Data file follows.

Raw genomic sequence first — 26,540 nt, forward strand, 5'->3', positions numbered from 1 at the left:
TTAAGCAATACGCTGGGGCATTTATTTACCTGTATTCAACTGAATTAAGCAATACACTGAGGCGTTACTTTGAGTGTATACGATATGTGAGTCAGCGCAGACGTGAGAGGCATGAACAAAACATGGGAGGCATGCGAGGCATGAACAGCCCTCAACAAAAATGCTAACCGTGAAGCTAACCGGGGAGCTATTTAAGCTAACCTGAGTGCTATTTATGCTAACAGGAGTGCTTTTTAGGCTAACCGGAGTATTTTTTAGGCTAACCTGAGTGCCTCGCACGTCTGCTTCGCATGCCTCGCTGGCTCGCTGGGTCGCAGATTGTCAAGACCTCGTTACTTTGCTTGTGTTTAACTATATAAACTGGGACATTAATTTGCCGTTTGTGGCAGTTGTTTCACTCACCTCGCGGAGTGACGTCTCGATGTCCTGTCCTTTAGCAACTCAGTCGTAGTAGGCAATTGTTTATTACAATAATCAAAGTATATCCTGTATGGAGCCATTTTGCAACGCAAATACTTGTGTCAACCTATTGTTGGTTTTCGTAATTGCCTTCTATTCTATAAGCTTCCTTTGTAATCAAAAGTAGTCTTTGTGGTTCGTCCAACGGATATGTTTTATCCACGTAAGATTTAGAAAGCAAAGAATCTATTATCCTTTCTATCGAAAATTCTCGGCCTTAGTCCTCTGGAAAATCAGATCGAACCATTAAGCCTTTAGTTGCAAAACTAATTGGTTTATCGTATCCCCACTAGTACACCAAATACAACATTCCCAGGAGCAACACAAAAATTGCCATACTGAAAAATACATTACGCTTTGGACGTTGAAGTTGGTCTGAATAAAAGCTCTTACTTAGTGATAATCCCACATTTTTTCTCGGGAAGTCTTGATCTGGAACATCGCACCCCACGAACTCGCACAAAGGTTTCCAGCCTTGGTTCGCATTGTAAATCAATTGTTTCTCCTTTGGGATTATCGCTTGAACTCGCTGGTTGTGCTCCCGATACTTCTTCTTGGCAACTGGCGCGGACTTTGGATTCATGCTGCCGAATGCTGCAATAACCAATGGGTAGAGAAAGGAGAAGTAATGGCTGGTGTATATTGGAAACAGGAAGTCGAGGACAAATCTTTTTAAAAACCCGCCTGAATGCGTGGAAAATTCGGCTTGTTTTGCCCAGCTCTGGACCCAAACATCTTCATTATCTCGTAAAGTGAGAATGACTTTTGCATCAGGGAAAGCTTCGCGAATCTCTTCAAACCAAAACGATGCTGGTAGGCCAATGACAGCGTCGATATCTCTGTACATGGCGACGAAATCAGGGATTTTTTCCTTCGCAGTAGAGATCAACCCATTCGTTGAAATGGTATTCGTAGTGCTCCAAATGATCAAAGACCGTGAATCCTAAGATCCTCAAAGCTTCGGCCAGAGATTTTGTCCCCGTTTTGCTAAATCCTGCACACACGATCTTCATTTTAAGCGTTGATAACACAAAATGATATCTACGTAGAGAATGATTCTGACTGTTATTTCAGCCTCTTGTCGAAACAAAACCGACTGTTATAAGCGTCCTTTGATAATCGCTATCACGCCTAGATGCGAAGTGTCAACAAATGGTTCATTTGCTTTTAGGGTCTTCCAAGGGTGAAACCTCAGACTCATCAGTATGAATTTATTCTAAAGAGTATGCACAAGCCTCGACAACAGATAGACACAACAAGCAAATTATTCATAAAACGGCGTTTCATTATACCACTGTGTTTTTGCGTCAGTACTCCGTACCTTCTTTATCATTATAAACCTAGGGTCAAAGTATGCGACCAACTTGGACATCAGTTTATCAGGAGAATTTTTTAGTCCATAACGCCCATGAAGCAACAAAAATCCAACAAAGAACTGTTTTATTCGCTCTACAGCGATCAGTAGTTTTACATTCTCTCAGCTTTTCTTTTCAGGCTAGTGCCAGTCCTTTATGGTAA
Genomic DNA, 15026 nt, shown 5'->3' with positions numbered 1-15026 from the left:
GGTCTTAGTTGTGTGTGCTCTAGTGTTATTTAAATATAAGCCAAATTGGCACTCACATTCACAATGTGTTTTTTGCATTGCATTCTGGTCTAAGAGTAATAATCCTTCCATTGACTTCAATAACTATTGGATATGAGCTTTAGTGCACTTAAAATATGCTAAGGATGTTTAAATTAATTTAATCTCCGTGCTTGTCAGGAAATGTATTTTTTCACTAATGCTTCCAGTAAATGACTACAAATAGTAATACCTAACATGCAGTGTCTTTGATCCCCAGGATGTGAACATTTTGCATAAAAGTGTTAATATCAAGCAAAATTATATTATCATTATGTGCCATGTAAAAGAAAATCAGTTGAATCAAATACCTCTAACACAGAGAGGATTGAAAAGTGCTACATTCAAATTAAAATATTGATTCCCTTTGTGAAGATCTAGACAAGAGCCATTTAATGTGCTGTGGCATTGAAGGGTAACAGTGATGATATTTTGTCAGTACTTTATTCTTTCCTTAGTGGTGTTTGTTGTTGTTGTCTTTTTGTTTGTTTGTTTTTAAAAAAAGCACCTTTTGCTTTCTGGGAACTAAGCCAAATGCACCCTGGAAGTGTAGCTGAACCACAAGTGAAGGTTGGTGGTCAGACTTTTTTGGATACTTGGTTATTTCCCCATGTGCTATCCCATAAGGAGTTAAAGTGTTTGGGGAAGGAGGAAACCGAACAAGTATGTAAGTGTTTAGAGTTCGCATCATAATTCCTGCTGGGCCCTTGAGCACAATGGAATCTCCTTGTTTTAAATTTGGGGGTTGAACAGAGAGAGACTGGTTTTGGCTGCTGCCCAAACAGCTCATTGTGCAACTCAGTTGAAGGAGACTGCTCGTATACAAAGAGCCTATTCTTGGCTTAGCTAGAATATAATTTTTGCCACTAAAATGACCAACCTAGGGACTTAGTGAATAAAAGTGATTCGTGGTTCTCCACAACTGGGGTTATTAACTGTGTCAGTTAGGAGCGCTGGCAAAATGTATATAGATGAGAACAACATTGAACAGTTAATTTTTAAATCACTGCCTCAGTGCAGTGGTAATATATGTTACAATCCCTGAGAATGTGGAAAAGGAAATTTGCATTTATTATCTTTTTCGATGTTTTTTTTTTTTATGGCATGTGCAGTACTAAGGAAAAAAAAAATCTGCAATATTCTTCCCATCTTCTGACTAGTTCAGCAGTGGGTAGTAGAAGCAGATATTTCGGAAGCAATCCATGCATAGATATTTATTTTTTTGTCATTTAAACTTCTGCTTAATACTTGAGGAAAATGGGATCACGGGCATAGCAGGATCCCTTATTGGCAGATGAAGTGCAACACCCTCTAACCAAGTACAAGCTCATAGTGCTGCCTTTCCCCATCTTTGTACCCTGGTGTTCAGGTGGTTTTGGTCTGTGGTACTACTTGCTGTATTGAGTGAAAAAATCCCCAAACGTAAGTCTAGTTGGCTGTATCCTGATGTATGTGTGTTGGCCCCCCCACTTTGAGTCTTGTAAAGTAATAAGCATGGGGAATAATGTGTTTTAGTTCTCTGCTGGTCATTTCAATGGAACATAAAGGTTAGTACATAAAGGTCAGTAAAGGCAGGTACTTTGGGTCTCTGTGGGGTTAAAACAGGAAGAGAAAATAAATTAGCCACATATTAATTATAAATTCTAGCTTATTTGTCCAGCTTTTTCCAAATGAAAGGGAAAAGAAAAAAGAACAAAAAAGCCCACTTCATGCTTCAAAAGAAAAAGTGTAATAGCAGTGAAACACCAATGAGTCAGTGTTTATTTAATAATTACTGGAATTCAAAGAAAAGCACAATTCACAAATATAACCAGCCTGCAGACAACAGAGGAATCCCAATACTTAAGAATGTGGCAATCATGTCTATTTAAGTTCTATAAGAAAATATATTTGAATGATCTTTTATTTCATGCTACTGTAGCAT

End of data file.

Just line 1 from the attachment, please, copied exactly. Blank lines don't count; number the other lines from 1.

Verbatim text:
Raw genomic sequence first — 26,540 nt, forward strand, 5'->3', positions numbered from 1 at the left: